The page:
When it is required to disconnect the trailer from the motor car, the pin 29 is withdrawn from its engagement with the peripheral groove 28 in stub-shaft 27 whereupon stub-shaft 27 is withdrawn from the casting 25 so disconnecting the trailer from the motor car.
The above described and illustrated arrangement may be modified in various ways. For instance, elastic means other than a rubber bush may be used along the pitching axis of the coupling, for resisting angular movement between the relatively moving parts, e.g. 21 and 26, of the coupling or for applying a torsional force by one part, e.g. 21, to the other, e.g. 26, around the pitching axis of the coupling whereby more than gravity weight can be imposed on the trailer axle and on the front axle of the motor car. One such elastic means may consist of a torsion bar fastened at its ends to bearings similar to bearings 19 and 20, and along its middle portion to a casting similar to casting 26.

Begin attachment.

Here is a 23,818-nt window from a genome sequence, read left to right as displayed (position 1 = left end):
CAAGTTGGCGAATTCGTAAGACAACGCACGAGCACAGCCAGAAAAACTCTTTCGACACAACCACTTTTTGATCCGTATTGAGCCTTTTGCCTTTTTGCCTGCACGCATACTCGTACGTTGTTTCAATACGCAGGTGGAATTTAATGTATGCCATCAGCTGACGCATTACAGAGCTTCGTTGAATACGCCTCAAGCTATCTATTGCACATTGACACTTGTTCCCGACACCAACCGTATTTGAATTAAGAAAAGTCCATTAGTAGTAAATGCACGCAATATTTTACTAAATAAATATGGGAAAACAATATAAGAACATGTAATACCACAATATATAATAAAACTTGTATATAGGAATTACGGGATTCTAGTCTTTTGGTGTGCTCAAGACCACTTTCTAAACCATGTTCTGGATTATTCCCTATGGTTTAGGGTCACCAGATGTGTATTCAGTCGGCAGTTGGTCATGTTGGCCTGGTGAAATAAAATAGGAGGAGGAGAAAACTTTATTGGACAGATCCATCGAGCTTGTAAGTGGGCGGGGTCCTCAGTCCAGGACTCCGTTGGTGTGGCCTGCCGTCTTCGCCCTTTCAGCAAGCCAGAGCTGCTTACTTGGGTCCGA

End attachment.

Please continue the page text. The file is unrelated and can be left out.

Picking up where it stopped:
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|Citing Patent||Filing date||Publication date||Applicant||Title|
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|US7740266 *||Jan 17, 2007||Jun 22, 2010||Quick Hitch, Inc.||Spring and pendulum system for shock attenuation in trailer hitches|
|US8448973||Oct 27, 2011||May 28, 2013||Danny Burns||Trailer hitch apparatus for use with gooseneck trailers|
|US20070170693 *||Jan 17, 2007||Jul 26, 2007||Quick Hitch, Inc.||Spring and pendulum system for shock attenuation in trailer hitches|
|WO2006005101A1 *||Jun 27, 2005||Jan 19, 2006||Laurie Caruana||Softride towbar|
|U.S. Classification||280/405.1, 280/489, 280/492, 260/1|
|International Classification||B60D1/34, B60D1/50|
|Cooperative Classification||B60D1/34, B60D1/50|
|European Classification||B60D1/34, B60D1/50|